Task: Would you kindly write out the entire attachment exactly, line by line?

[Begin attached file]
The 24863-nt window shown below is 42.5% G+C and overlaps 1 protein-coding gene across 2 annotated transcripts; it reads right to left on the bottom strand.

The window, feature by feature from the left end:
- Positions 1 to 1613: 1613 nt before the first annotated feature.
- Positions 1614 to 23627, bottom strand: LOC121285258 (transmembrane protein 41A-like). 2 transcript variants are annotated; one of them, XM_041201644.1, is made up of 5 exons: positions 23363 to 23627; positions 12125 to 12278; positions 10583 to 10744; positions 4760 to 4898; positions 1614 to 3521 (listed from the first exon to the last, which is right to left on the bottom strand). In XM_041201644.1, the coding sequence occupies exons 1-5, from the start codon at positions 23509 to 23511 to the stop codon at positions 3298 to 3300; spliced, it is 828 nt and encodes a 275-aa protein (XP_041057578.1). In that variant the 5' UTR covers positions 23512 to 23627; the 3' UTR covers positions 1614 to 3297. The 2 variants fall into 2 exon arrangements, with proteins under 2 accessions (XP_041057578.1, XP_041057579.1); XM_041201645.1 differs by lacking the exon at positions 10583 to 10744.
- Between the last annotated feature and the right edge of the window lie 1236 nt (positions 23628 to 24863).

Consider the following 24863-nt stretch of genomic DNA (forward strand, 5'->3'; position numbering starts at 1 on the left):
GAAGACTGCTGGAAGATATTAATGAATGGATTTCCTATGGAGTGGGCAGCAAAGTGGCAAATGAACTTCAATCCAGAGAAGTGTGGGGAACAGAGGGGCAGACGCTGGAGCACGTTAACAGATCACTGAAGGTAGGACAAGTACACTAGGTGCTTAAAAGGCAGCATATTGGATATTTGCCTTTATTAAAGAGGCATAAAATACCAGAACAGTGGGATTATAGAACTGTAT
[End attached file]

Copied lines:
The 24863-nt window shown below is 42.5% G+C and overlaps 1 protein-coding gene across 2 annotated transcripts; it reads right to left on the bottom strand.

The window, feature by feature from the left end:
- Positions 1 to 1613: 1613 nt before the first annotated feature.
- Positions 1614 to 23627, bottom strand: LOC121285258 (transmembrane protein 41A-like). 2 transcript variants are annotated; one of them, XM_041201644.1, is made up of 5 exons: positions 23363 to 23627; positions 12125 to 12278; positions 10583 to 10744; positions 4760 to 4898; positions 1614 to 3521 (listed from the first exon to the last, which is right to left on the bottom strand). In XM_041201644.1, the coding sequence occupies exons 1-5, from the start codon at positions 23509 to 23511 to the stop codon at positions 3298 to 3300; spliced, it is 828 nt and encodes a 275-aa protein (XP_041057578.1). In that variant the 5' UTR covers positions 23512 to 23627; the 3' UTR covers positions 1614 to 3297. The 2 variants fall into 2 exon arrangements, with proteins under 2 accessions (XP_041057578.1, XP_041057579.1); XM_041201645.1 differs by lacking the exon at positions 10583 to 10744.
- Between the last annotated feature and the right edge of the window lie 1236 nt (positions 23628 to 24863).

Consider the following 24863-nt stretch of genomic DNA (forward strand, 5'->3'; position numbering starts at 1 on the left):
GAAGACTGCTGGAAGATATTAATGAATGGATTTCCTATGGAGTGGGCAGCAAAGTGGCAAATGAACTTCAATCCAGAGAAGTGTGGGGAACAGAGGGGCAGACGCTGGAGCACGTTAACAGATCACTGAAGGTAGGACAAGTACACTAGGTGCTTAAAAGGCAGCATATTGGATATTTGCCTTTATTAAAGAGGCATAAAATACCAGAACAGTGGGATTATAGAACTGTAT